Skip to comments.'First Americans' May Be Johnnies-Come-Lately (Topper Site)
Posted on 08/22/2004 8:17:24 AM PDT by blam
'First Americans' may be Johnnies-come-lately
By MIKE TONER
The Atlanta Journal-Constitution
Published on: 08/20/04
Human history is being written and rewritten a shovelful at a time on a shaded hillside along the Savannah River.
Each summer Al Goodyear's team of archaeologists digs deeper into the riverbank in South Carolina's Allendale County. Each summer the story of the first Americans, the primitive hunters who first populated the continent, grows longer. And more complex. And more controversial.
David Tulis/AJC (ENLARGE) Archaeologist Al Goodyear holds a hand-made 'microblade,' one of the hundreds of artifacts unearthed during his team's seven years of excavations in South Carolina.
University of South Carolina (ENLARGE) A crude hearth found at the Topper archaeological site in Allendale County, S.C., could if confirmed be the oldest evidence of human activity in North America.
Chad Love/AP (ENLARGE) A Clovis spear point was found in 2002 at a bison kill site near Woodward, Okla. The nomadic Clovis people typically hunted woolly mammoths.
EVIDENCE OF EARLY AMERICANS
This is a selected list of locations at which excavators have found evidence of early peoples in the Americas.
Clovis, N.M.: Artifacts suggest that hunters lived here 13,000 years ago. For decades after the first discovery in 1932, archaeologists have believed that the "Clovis people" were the first human settlers of the Americas.
Allendale County, S.C.: University of South Carolina archaeologist is leading a team that claims to have found evidence of pre-Clovis humans living along the Savannah River at least 16,000 years ago. This summer the team found additional evidence that may go back 25,000 years.
Monte Verde, Chile: A campsite dated at 14,700 years old is so far the oldest known site of human habitation in the Americas. Researchers found stone artifacts, animal hides and an ancient footprint.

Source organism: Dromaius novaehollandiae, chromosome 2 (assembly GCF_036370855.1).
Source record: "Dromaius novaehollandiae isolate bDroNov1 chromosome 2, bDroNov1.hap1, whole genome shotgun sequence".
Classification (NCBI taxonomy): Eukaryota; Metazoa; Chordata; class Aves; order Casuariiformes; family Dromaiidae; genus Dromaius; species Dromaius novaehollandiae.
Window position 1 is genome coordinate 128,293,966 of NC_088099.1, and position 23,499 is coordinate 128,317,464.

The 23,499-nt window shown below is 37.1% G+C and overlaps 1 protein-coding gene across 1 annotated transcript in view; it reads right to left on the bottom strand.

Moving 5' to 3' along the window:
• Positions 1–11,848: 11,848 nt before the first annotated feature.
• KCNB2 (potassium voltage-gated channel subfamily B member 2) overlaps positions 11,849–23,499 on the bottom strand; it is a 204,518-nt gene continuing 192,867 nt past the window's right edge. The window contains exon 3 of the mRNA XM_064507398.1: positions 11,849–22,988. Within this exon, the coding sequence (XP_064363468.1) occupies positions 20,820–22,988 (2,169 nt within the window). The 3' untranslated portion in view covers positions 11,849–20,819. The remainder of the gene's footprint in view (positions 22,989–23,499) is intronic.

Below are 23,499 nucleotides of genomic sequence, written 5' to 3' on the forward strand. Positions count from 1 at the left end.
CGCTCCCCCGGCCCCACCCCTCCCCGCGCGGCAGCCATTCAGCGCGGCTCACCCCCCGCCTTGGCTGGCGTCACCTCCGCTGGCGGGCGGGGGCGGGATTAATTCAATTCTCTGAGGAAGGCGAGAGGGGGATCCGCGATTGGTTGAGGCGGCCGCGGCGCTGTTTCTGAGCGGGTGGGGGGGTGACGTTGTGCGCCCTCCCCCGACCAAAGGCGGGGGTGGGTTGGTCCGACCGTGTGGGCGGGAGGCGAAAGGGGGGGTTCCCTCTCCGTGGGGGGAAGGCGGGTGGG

Lapa Vermelha, Brazil: The skull of a 13,500-year-old female nicknamed Luzia discovered here is the oldest known human skeleton found in the Americas.
Meadowcroft, Pa.: Remains of a basket dating to 16,000-17,000 years ago found at a rock shelter here.
Queen Charlotte Islands, British Columbia: 10,200-year-old artifact dredged from 100 feet of water near here.
Source: Scientific American
Hundreds of artifacts unearthed during the team's seven years of excavations beneath the moss-festooned trees suggest that people inhabited the Savannah River Valley at least 16,000 years ago, maybe earlier. Maybe, based on this summer's discoveries, a lot earlier.
To classical archaeology, which teaches that people first entered North America via a land bridge from Siberia around 13,500 years ago and fanned out across the continent, the notion of earlier migrations to the Americas borders on professional heresy.
Goodyear, an archeologist at the University of South Carolina, acknowledges that some colleagues view his claims as "a little like saying we've found life in outer space." He too once doubted that America could have been populated that early, before the end of the last Ice Age.
"But there must have been someone here because they left the signature of their presence in the soil," Goodyear says. "We now have hundreds of artifacts dated between 14,000 and 18,000 years ago."
The questions about who these people were, when they arrived and where they came from got more complicated this year. Previously, all of the artifacts had been found six to eight feet below the surface in soils deposited 18,000 years ago or later.
But last month, as the team dug deeper into older soils, they found more hints of human presence. At 11 feet, they found what Goodyear says may be a crude hearth a charcoal-tinged pit mingled with stone flakes like those associated with stone-making activities. If confirmed, it would be the oldest evidence of human activity in North America.
Radiocarbon dating of seven samples of the charcoal are in progress, but Goodyear says based on existing estimates of the age of the surrounding soil, the new features may be as much as 25,000 years old.
"I was shocked when we came across it," says Goodyear. "We had doubters before, but if the radiocarbon dates we're waiting for turn out to be in the mid-20s, we are really talking heresy."
Lab results are expected in September and Goodyear says if they confirm his suspicions, the implications will be far reaching. It defies logic to think that ancient people only came to this particular riverbank to quarry a flinty mineral called chert for stone tools. By inference, humans must have lived elsewhere in the Americas too.
Not all archaeologists are eager to discard the notion that the first Americans were nomadic Asiatic people who populated the continent only as the last Ice Age was ending, some 13,000 years ago.
The presence of those people preserved in the graceful, fluted stone points they fashioned for spears and other implements has been found throughout North America.
Their cultural calling card thousands of readily recognized "Clovis" points, a style named for the New Mexico site were they were first found in the 1930s all come from sites less than 13,000 years old.